Worries about XPSP2 migration slow service pack deployment
- By John K. Waters
Windows-based enterprises are taking their sweet time implementing the newly available Windows XP Service Pack 2 (XPSP2). The reason for this foot dragging? Expectations that XPSP2 migration will negatively impact business continuity in their organizations.
That's one of the conclusions of a recent survey of more than 100 IT managers at mid- to large-sized corporations conducted by research firm InsightExpress. Half the respondents admitted to holding back on the upgrade because they feared that it would disrupt their business. Their top two concerns: worries that XPSP2 will break applications and widen communications gaps between end-users, the help desk, and IT desktop management.
Other findings in the survey: 79% of the IT managers plan to deploy XPSP2 within the next six months; 49% believe that better protection against viruses and worms will be the biggest benefit of the XPSP2 migration; and 37% believe that their companies will benefit from the increased security.
Security is a focus of the XPSP2 release. The service pack introduces a new Windows Security Center to XP desktops, which provides a centralized location to view and manage a system's security-related components.
Companies have a reason to be wary of the upgrade, says META Group analyst Steve Kleynhans. Managing the XPSP2 upgrade in bigger organizations is no picnic.
"Most organizations are likely to find some applications that will operate differently or in some cases fail outright," Kleynhans writes in a recent META report. "Help desk personnel must be trained to deal with the potential issues users will encounter. However, the benefits of the update outweigh these problems and provide a good foundation for securing corporate desktops, though we caution that organizations must still look to third-party products to complete their endpoint security."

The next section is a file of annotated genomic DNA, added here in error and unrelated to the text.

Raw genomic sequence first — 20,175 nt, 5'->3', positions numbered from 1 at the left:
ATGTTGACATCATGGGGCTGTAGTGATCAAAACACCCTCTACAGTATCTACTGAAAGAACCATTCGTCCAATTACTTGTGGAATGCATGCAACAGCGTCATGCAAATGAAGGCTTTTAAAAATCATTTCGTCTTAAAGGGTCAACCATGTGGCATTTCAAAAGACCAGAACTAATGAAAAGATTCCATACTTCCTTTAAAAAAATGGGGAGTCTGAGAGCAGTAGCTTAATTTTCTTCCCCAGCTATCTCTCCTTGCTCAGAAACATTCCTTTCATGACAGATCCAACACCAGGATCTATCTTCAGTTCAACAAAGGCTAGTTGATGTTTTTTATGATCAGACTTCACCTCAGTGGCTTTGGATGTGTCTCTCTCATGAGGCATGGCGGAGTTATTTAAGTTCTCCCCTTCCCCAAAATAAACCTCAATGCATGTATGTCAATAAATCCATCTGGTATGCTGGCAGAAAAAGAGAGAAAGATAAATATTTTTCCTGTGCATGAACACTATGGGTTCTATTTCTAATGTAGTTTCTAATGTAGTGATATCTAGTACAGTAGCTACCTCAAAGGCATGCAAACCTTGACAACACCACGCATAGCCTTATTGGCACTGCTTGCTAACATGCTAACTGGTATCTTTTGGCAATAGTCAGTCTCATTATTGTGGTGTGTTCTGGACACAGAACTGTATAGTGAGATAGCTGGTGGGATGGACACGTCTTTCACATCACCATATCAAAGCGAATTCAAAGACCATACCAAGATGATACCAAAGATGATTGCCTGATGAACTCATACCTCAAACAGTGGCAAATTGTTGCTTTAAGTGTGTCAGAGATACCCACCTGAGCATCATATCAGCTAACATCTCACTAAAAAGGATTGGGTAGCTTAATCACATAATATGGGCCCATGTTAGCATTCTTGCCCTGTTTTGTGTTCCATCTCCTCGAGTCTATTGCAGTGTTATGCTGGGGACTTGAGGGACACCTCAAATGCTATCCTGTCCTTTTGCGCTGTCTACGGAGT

InsightExpress conducted the survey for SupportSoft, a Redwood City, CA-based provider of "real-time service management" (RTSM) software, which is designed to ease enterprise technical support and provide for IT endpoint automation. The survey involved 117 IT managers at companies of 500 or more employees.
"Because the effects of SP2 are far-reaching, it can expose the many gaps between end-users, the help desk, and IT desktop management," says Chris Grejtak, SVP of products and marketing at SupportSoft. "If these groups don’t coordinate with one another, companies may compound technical issues that arise during migration."
SupportSoft's solution is to bridge the gap in communications between these groups to avoid breaks in business continuity. The company divides the migration process into three phases: "pre-migration readiness," update deployment, and employee communications.
The company's "X-Celerated Enterprise" approach provides a closed-loop strategy to automate all of these phases with a set of software offerings (Endpoint Automation Suite, Self-Service Suite, and Intelligent Assistance Suite), released this past week.
Microsoft released XPSP2 in August. Last week the Redmond, Wash. software giant announced that the upgrade had been distributed to more than 110 million customers worldwide.
Industry watchers have been mostly positive in their assessment of the value of the service pack. Of course, nothing in the software world is perfect. Last Wednesday, Microsoft issued a hotfix for a problem in Internet Explorer 6.0 that could allow hackers to bypass new XPSP2 security features.
John K. Waters is a freelance writer based in Silicon Valley. He can be reached